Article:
What is blood tea?

If you want to fertilize your yard without supporting harmful manufacturing processes, and if you want to go beyond ordinary composting but are not yet ready for humanure, you may want to try blood tea.

As described in the previous post, nitrogen is important to both plants and animals. There’s lots of it in our bodies. If you weigh 150 pounds, about 4 pounds of you is nitrogen. Where is it?

Some of it is in your blood.

That’s right: bleeding on plants provides them with essential nutrients that they need to grow.

Classic movies notwithstanding, no one is suggesting that we open our veins over our garden beds. But if you happen to be female, you are probably bleeding profusely on a regular basis and wondering if there’s something better you can do with all that stuff.

Enter blood tea.

It is simple to make. First, stop using disposable sanitary products. They contain toxic chemicals, produce an enormous amount of garbage, and cost the average woman $2,200 over her lifetime. Instead, invest in reusable products, such as cloth pads.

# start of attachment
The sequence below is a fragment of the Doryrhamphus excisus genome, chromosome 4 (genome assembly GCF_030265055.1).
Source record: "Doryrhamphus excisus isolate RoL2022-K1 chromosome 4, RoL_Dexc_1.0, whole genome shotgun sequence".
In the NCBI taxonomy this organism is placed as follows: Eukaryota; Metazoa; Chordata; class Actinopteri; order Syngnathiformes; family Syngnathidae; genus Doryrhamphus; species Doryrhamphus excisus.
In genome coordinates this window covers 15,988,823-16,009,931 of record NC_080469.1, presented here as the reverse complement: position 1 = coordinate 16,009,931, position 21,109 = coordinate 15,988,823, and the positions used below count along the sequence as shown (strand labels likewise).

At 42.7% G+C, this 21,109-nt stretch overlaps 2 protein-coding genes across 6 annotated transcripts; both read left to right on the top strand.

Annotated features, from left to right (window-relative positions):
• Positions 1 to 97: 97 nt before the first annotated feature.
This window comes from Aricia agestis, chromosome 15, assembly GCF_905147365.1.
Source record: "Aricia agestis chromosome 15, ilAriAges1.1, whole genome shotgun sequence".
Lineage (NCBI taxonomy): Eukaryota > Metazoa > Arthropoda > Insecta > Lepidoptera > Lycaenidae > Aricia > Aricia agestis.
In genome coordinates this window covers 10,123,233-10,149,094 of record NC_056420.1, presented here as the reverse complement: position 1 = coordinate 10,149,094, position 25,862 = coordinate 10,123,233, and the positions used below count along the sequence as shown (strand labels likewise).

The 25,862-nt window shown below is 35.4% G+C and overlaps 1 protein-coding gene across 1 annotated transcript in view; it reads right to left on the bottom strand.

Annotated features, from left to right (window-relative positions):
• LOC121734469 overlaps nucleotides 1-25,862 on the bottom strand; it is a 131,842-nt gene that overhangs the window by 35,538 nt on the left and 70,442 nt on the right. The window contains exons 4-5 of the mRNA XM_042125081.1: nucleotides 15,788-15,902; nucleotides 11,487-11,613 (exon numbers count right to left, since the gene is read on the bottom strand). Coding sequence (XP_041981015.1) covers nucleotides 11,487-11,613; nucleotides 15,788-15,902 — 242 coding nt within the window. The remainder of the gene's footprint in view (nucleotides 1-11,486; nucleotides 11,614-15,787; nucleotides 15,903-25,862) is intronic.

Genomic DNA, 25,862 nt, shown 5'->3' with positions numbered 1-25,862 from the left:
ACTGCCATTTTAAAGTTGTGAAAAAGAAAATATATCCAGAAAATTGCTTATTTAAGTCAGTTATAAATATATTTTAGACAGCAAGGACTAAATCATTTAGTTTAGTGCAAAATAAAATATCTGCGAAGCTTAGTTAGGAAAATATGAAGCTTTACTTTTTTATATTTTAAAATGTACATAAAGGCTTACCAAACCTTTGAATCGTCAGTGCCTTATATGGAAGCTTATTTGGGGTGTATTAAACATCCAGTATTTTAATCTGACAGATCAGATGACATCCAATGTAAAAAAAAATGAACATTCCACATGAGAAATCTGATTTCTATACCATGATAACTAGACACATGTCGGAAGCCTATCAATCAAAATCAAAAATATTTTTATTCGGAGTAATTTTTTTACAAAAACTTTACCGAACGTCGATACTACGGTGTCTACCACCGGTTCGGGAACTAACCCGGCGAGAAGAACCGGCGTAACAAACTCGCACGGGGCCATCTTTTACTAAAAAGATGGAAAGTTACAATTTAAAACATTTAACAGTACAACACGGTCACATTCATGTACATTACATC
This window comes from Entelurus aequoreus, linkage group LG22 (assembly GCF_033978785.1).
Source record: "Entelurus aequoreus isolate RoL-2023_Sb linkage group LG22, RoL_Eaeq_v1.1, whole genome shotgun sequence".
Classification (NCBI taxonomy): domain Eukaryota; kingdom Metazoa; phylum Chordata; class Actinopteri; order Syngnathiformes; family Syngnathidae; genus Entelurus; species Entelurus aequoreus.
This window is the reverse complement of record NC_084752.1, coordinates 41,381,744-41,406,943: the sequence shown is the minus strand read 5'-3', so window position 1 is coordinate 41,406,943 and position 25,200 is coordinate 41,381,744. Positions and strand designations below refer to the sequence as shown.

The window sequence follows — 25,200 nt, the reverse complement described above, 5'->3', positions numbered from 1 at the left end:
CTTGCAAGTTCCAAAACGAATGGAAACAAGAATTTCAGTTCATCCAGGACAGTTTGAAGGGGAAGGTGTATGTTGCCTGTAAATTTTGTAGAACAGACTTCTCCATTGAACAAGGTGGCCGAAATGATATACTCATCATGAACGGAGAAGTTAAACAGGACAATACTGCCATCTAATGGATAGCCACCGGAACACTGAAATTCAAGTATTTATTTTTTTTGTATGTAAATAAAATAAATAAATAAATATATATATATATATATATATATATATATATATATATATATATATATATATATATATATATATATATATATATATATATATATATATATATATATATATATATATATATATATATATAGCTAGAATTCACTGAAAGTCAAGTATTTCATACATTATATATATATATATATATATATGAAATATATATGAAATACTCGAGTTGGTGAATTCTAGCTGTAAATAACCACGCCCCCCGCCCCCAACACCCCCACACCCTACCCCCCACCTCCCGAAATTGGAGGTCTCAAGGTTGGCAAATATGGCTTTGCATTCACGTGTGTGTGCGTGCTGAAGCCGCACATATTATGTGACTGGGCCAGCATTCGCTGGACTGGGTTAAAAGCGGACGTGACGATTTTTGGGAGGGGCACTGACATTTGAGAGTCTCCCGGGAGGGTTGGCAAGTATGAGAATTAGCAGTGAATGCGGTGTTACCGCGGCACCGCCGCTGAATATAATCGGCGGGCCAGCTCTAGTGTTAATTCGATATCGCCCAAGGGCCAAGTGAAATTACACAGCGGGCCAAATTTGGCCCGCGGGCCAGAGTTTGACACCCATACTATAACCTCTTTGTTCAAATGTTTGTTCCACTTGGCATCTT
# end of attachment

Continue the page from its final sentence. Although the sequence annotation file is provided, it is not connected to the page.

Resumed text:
Once you have cloth pads, you will need to wash them. In between the time that you use them and the time that you wash them, you will want to throw them into a bucket of water, to prevent the stains from setting. But then, what to do with the resulting bloody water? Your first thought will be to pour it down the toilet.

Don’t. Pour it on your plants instead. This is blood tea.

If a menstrual cup is a better reusable choice for you than cloth pads, the process is similar: empty the cup into a jar, dilute the blood with some water, and feed the result to your plants.

This is not disgusting or unsanitary. It is a healthy way of using our biological processes to nourish other life. “That time of the month” is far more joyful when we use it to produce more plants instead of producing more trash.

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What is blood tea?

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